Ren Yaoqi has lived here since her birth. Before she left her family residence at the age of sixteen, she went out very rarely. During that time, the house was infested by worms and ants had breeded there. But now, a new roof tile has been added to the once old and decadent house. The walls had also been painted and the entire area was renovated sumptuously.

After she recovered from her illness, Ren Yaoqi stepped out of Ziwei Courtyard for the first time. She walked under the ‘Juiqui cloister’17 and finally had a moment to take a look at the family residence with a different mindset.

To be honest, her paternal great grandfather, the previous Ren Patriarch, had had some vision when he purchased the residence. Putting aside the exquisite and elaborate house, the ‘feng shui’18 of the whole estate prior to the renovation was actually excellent. 

The Southeast was higher up than the Northwest, with the West Mountain at its back and the Xiaobai River at the front, coalescing to the “momentum of heaven and earth” sought after in feng shui. The long, undulating and winding West Mountain became the source of the residence’s “vital energy”, making the entire residence a place where wind and qi gathered.19

The pavilions were like clouds, with houses above and below in ‘picturesque disorder’,20 the main roads and paths conforming to the ‘eight points of the compass’. The head of the family’s main house and Ronghua Garden was located at the center, with its layout resembling the tai chi’s yin and yang fish diagram and the inner and outer courtyard formed a total of eight houses to form a Bagua appearance.21

If the land was good, then seedlings would flourish, and if the residence was lucky, then the people would prosper.

The person who built this residence must have been an unparalleled master of feng shui.

It was the kind of residence where even imperial descendants could live. Although the Ren Family could temporarily borrow its fortune but it won’t be able to suppress its noble qi for the longest time and might even be overwhelmed by its fortune instead, causing it to backfire.22

It was no wonder she’d heard people talk about the decline of the Ren Family and the change of ownership of the residence a few years after she left the family.

Back then, she was no longer interested in inquiring as to where the rest of the people who lived in this residence had gone to.

Eastern W. [Translator]

A witch with a broken broom who’s struggling to fill her empty cauldron and have too much love for reading and sour foods.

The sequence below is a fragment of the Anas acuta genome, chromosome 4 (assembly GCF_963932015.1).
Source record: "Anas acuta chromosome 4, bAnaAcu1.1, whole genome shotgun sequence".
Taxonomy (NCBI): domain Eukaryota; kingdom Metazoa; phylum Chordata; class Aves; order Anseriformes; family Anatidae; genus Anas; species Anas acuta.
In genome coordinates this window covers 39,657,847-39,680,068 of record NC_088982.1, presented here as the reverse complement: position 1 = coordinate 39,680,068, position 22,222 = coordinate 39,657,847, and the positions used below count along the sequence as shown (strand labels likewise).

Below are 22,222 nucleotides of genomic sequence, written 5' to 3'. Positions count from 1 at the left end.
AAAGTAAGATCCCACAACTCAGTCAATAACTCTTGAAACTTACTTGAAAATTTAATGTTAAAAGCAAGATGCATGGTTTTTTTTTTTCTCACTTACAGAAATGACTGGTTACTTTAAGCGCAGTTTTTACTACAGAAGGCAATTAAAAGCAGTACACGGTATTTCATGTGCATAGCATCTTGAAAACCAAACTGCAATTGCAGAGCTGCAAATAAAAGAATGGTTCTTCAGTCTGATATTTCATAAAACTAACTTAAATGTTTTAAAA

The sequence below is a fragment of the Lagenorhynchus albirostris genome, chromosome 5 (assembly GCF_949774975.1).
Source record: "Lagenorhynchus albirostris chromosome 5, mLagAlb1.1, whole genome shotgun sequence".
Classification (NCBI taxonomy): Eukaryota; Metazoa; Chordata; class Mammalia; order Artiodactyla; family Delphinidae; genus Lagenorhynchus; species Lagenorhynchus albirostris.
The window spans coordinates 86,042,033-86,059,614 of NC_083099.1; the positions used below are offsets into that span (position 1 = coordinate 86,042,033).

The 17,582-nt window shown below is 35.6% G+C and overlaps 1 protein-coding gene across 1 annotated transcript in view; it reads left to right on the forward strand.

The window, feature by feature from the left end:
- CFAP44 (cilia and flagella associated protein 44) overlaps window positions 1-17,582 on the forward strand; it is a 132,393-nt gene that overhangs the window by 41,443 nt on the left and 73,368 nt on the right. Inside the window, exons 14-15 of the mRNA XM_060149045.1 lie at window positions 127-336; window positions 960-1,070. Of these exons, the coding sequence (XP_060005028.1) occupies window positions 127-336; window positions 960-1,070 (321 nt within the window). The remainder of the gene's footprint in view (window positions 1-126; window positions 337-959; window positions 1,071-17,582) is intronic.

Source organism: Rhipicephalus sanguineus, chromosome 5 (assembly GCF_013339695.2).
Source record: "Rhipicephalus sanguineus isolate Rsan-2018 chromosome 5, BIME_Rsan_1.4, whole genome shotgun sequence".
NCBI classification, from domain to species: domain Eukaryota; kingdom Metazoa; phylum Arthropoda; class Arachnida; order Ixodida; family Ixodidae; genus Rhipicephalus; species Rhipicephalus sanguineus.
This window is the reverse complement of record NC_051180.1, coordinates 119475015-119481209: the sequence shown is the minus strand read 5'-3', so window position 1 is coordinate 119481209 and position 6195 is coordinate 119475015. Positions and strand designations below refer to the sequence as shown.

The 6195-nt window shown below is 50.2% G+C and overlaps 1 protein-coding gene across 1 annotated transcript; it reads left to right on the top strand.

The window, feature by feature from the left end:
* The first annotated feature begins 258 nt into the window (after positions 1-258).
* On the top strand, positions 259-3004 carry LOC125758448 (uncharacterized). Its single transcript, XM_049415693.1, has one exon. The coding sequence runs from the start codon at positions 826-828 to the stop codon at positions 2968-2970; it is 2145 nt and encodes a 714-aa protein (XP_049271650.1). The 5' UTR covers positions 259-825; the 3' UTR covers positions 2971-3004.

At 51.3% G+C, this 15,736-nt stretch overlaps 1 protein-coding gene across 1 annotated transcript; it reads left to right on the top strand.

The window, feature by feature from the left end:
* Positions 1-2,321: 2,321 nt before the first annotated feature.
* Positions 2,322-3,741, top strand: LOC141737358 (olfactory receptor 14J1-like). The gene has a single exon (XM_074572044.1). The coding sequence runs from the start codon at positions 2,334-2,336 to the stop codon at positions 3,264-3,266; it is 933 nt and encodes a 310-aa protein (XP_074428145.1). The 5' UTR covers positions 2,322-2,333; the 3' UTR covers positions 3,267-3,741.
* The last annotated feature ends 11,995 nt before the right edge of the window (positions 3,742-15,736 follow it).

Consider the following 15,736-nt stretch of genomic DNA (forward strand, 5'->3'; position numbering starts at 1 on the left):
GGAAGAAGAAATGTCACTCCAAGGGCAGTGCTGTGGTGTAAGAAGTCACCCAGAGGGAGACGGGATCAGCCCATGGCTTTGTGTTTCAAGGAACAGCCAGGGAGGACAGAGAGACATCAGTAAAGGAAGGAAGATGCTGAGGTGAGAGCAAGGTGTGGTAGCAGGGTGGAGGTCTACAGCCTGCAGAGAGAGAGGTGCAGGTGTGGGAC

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  1. Yanbei (燕北): Northern Yan, a vassal state of Zhou.
  2. Liao (辽人): or Khitan hordes/people in armored horses.
  3. King (王) Not the western meaning but meant ‘Wang’, ruler of vassal state and denotes his imperial lineage. Usually, they are brother/s of the (previous) Emperor. I will be using this later.
  4. Youyan (幽燕): This is the border/remote region of Yan.
  5. Jiajing Pass (嘉靖关外): This is the pass that connects the North and East.
  6. T/N: The family here are the elderly members of the Ren Family at that time. Despite the fact that he is the patriarch, to disregard them would mean being labeled as unfilial. It’s a crime back then. The adage, desperate times call for desperate measures pretty much sums him up.
  7. To stake all on one throw (孤注一掷): (Idiom) Means to gamble everything.
  8. Lucky break (时来运转) originally an idiom, ‘the time comes, fortune turns’ which means things change for the better.
  9. One simply can’t tell how many (不知凡几): Countless cases.
  10. Sprung up like bamboo shoots (雨后春笋): (Idiom) Many new families that emerge in rapid succession.
  11. Wangfu (王府): Prince Mansion/Palace.
  12. Eyes higher than the crown on their heads (眼高于顶): Extremely arrogant and prideful.
  13. Main line (嫡枝): Son of the first wife; direct inheriting/first branch.
  14. Blood related (嫡亲-díqīn): Both of them are di-born. Born from the first wife.
  15. Straightened by her waist (挺直了腰杆): Be confident and bold.
  16. Kiok garden: Pertaining to a chinese garden.

  17. Juiqui cloister (九曲回廊): Nine Promenade winding corridor.
    Juiqui cloister:

  18. Feng shui (风水): Geomancy.
  19. Just like this:

  20. In picturesque disorder (错落有致): (Idiom) Irregular arrangement with charming effect.
  21. The eight points of the compass (八方): All directions; pertaining to the Bagua.
    Bagua design overview:

  22. T/N: This is not a wuxia nor does it have supernatural elements (Well, aside from rebirth, that is). This is merely to comment on her beliefs in Feng Shui. You can often find this sort of design on imperial residences. The ‘qi’ that they are talking about are vital energy that also relates to fortune. So the ‘qi’ came from nature gathered by feng shui that brings luck to the house. This luck naturally transfers to the people that dwell on it. But too much luck/qi can also be harmful, and there is a belief that only imperial descent can suppress this overabundance of qi, or else that fortune will bite back and bring you bad luck instead.